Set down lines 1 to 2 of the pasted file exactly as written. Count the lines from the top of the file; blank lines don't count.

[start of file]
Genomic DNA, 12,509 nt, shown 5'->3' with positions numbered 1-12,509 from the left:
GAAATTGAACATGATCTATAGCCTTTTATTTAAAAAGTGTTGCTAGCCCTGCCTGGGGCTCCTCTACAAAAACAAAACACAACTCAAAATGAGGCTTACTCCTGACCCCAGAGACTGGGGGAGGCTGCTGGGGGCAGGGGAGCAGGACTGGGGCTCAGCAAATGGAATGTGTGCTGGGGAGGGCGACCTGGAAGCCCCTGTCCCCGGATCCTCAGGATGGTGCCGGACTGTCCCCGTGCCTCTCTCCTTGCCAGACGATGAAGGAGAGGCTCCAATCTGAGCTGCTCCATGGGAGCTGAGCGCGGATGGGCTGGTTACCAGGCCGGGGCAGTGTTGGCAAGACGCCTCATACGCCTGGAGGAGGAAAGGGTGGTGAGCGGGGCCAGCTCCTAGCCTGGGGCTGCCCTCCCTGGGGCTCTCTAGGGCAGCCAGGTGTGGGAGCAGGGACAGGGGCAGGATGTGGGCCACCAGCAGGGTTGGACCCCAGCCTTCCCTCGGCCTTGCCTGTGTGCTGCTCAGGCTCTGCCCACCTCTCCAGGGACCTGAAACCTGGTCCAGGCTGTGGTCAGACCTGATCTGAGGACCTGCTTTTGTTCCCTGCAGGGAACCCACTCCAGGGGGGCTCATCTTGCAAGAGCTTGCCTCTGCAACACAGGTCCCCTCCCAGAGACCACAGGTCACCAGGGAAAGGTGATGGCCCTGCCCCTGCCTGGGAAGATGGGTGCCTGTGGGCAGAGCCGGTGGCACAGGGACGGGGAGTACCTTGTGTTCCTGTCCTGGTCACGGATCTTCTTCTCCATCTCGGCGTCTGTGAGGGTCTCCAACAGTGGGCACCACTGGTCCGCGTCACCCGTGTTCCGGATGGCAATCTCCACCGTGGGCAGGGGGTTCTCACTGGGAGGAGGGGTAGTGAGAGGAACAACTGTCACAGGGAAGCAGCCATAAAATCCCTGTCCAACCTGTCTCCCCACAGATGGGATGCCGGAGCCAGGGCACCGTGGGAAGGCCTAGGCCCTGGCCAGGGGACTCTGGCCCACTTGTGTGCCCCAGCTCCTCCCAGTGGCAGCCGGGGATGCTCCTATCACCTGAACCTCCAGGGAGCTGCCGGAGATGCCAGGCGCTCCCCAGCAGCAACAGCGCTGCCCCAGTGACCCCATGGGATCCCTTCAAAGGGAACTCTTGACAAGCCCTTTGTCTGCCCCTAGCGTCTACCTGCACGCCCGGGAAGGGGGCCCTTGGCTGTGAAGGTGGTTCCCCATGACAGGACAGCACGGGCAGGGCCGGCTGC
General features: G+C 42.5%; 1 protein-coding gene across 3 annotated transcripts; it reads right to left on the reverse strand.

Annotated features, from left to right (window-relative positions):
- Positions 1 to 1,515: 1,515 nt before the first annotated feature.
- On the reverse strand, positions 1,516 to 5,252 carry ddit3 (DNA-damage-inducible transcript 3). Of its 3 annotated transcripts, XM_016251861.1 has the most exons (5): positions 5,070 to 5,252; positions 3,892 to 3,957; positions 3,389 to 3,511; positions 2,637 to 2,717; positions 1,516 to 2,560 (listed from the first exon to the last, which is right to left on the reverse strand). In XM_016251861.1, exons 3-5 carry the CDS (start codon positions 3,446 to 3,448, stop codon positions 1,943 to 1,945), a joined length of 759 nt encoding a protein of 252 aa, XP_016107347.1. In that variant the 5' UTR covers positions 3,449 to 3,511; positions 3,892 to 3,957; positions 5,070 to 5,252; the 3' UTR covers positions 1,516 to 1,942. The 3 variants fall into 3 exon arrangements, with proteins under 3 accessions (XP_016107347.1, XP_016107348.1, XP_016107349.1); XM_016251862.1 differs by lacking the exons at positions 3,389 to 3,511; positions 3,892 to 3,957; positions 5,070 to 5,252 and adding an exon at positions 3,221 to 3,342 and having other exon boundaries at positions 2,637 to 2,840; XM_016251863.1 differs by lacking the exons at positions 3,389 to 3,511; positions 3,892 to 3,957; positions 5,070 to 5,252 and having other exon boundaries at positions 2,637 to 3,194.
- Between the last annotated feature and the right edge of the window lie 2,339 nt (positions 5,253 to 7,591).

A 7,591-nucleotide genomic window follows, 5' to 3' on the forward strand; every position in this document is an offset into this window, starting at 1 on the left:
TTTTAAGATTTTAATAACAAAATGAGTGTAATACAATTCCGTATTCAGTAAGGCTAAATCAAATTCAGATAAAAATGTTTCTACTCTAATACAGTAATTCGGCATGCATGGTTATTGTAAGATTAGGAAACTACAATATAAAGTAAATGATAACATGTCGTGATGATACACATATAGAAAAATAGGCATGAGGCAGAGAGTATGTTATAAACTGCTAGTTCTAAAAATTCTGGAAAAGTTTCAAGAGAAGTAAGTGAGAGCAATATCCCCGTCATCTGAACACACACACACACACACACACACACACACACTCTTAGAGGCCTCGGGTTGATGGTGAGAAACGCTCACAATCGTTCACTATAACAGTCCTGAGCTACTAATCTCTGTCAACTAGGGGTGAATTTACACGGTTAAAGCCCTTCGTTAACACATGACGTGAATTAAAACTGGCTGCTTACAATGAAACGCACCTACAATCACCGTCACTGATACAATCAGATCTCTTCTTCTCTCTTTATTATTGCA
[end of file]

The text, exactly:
Genomic DNA, 12,509 nt, shown 5'->3' with positions numbered 1-12,509 from the left:
GAAATTGAACATGATCTATAGCCTTTTATTTAAAAAGTGTTGCTAGCCCTGCCTGGGGCTCCTCTACAAAAACAAAACACAACTCAAAATGAGGCTTACTCCTGACCCCAGAGACTGGGGGAGGCTGCTGGGGGCAGGGGAGCAGGACTGGGGCTCAGCAAATGGAATGTGTGCTGGGGAGGGCGACCTGGAAGCCCCTGTCCCCGGATCCTCAGGATGGTGCCGGACTGTCCCCGTGCCTCTCTCCTTGCCAGACGATGAAGGAGAGGCTCCAATCTGAGCTGCTCCATGGGAGCTGAGCGCGGATGGGCTGGTTACCAGGCCGGGGCAGTGTTGGCAAGACGCCTCATACGCCTGGAGGAGGAAAGGGTGGTGAGCGGGGCCAGCTCCTAGCCTGGGGCTGCCCTCCCTGGGGCTCTCTAGGGCAGCCAGGTGTGGGAGCAGGGACAGGGGCAGGATGTGGGCCACCAGCAGGGTTGGACCCCAGCCTTCCCTCGGCCTTGCCTGTGTGCTGCTCAGGCTCTGCCCACCTCTCCAGGGACCTGAAACCTGGTCCAGGCTGTGGTCAGACCTGATCTGAGGACCTGCTTTTGTTCCCTGCAGGGAACCCACTCCAGGGGGGCTCATCTTGCAAGAGCTTGCCTCTGCAACACAGGTCCCCTCCCAGAGACCACAGGTCACCAGGGAAAGGTGATGGCCCTGCCCCTGCCTGGGAAGATGGGTGCCTGTGGGCAGAGCCGGTGGCACAGGGACGGGGAGTACCTTGTGTTCCTGTCCTGGTCACGGATCTTCTTCTCCATCTCGGCGTCTGTGAGGGTCTCCAACAGTGGGCACCACTGGTCCGCGTCACCCGTGTTCCGGATGGCAATCTCCACCGTGGGCAGGGGGTTCTCACTGGGAGGAGGGGTAGTGAGAGGAACAACTGTCACAGGGAAGCAGCCATAAAATCCCTGTCCAACCTGTCTCCCCACAGATGGGATGCCGGAGCCAGGGCACCGTGGGAAGGCCTAGGCCCTGGCCAGGGGACTCTGGCCCACTTGTGTGCCCCAGCTCCTCCCAGTGGCAGCCGGGGATGCTCCTATCACCTGAACCTCCAGGGAGCTGCCGGAGATGCCAGGCGCTCCCCAGCAGCAACAGCGCTGCCCCAGTGACCCCATGGGATCCCTTCAAAGGGAACTCTTGACAAGCCCTTTGTCTGCCCCTAGCGTCTACCTGCACGCCCGGGAAGGGGGCCCTTGGCTGTGAAGGTGGTTCCCCATGACAGGACAGCACGGGCAGGGCCGGCTGC